IDAHO FALLS – Scientists at the Idaho National Laboratory are analyzing whether hybrid vehicles that are converted to be plugged into an electrical outlet for recharging are as efficient in the real world as they are in the laboratory.
The work is being done as part of the U.S. Department of Energy’s Advanced Vehicle Testing Activity program, which is placing plug-in cars in a variety of cities around the nation and gathering information from them.
Some 30 cars converted to plug-ins will be added to fleets in Washington state in the coming months, said Nicole Stricker, an INL spokeswoman.
By the end of the year, the Energy Department plans to have 140 plug-ins for the INL to analyze, including cars in California, Arizona, Hawaii and New York.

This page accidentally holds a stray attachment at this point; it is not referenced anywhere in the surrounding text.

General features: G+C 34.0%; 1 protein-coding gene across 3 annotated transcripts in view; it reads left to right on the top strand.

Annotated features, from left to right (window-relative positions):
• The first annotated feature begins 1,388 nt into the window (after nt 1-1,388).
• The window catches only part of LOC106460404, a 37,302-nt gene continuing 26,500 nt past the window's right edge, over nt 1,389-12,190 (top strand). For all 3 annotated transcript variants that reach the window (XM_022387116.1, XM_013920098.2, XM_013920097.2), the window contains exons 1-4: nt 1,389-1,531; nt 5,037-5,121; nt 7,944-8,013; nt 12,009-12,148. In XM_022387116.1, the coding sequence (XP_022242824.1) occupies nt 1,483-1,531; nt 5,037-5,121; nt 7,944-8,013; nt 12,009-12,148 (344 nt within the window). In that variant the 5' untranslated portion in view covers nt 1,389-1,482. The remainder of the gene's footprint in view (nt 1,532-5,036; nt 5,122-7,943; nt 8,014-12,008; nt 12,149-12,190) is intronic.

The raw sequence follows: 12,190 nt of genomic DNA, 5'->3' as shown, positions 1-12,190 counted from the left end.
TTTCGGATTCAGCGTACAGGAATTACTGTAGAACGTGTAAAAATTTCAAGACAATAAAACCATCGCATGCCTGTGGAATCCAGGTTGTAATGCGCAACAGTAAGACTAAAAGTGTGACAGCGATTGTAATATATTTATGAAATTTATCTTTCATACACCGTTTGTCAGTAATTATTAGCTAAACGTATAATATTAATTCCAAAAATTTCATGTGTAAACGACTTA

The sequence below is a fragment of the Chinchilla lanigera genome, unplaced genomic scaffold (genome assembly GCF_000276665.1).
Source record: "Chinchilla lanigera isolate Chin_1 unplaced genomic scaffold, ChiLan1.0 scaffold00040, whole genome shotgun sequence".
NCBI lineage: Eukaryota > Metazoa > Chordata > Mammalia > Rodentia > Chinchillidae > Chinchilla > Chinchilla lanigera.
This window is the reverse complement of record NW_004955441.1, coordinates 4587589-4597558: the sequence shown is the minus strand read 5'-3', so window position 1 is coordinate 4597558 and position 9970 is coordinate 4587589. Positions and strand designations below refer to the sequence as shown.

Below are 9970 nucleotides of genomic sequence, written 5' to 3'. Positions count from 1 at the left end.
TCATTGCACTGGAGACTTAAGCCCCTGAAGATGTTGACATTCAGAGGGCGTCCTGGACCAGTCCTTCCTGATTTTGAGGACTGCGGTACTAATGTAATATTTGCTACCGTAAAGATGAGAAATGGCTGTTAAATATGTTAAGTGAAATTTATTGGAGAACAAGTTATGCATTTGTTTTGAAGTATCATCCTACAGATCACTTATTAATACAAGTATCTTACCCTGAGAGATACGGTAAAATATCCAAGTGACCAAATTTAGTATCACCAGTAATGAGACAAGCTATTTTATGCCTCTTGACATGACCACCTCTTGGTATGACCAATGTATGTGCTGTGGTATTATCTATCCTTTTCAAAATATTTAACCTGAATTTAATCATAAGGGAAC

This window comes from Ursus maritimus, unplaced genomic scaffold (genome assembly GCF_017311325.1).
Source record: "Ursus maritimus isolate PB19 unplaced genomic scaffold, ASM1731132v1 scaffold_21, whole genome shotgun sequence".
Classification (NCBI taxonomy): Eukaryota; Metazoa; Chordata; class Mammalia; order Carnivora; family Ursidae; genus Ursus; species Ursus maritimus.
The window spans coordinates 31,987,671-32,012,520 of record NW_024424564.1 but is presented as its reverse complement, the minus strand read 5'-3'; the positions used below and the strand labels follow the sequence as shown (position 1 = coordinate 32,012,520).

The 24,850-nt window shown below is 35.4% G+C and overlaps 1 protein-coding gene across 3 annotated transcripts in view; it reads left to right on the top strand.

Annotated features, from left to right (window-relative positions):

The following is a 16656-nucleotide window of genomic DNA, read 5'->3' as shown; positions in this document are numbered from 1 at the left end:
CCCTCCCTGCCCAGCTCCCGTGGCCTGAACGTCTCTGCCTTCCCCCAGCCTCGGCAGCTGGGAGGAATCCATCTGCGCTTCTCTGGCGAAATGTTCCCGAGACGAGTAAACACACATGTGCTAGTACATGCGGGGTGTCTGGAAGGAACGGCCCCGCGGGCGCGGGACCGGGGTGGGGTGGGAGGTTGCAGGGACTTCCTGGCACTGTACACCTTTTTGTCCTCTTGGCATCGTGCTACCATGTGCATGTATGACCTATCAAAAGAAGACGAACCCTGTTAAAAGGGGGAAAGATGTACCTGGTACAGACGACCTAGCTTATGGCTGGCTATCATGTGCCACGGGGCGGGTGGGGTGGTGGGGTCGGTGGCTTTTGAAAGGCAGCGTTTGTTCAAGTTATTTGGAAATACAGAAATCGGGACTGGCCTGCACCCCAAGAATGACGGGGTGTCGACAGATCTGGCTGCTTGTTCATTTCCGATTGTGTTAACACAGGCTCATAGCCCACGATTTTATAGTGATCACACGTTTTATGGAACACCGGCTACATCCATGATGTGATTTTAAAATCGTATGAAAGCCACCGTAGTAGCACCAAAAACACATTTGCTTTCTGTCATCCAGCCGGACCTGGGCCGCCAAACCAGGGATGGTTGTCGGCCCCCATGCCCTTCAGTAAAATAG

“Obviously, the more cars, the more data, the more we can fine tune what we’re trying to do,” Stricker said. “We don’t have a horse in the race. We don’t stand to make any money, whether these things succeed or fail.”
Hybrid cars are powered by gasoline and batteries that are recharged by capturing energy from the movement of the vehicle. Plug-ins come with longer-lasting lithium ion batteries that can propel the car as far as 30 miles without gasoline.
INL analysts will track electricity use, average and top speeds, miles per charge, and how long it takes to recharge the cars. Stricker said it’s unclear how long the study will last.
Tim Murphy, systems manager for INL Energy Storage and Transportation, said the study should help answer whether scientists can develop “larger, high-energy battery systems that are cost-effective and have a long, reliable life.”
Converting hybrids into plug-ins costs $10,000 to $15,000, Murphy said.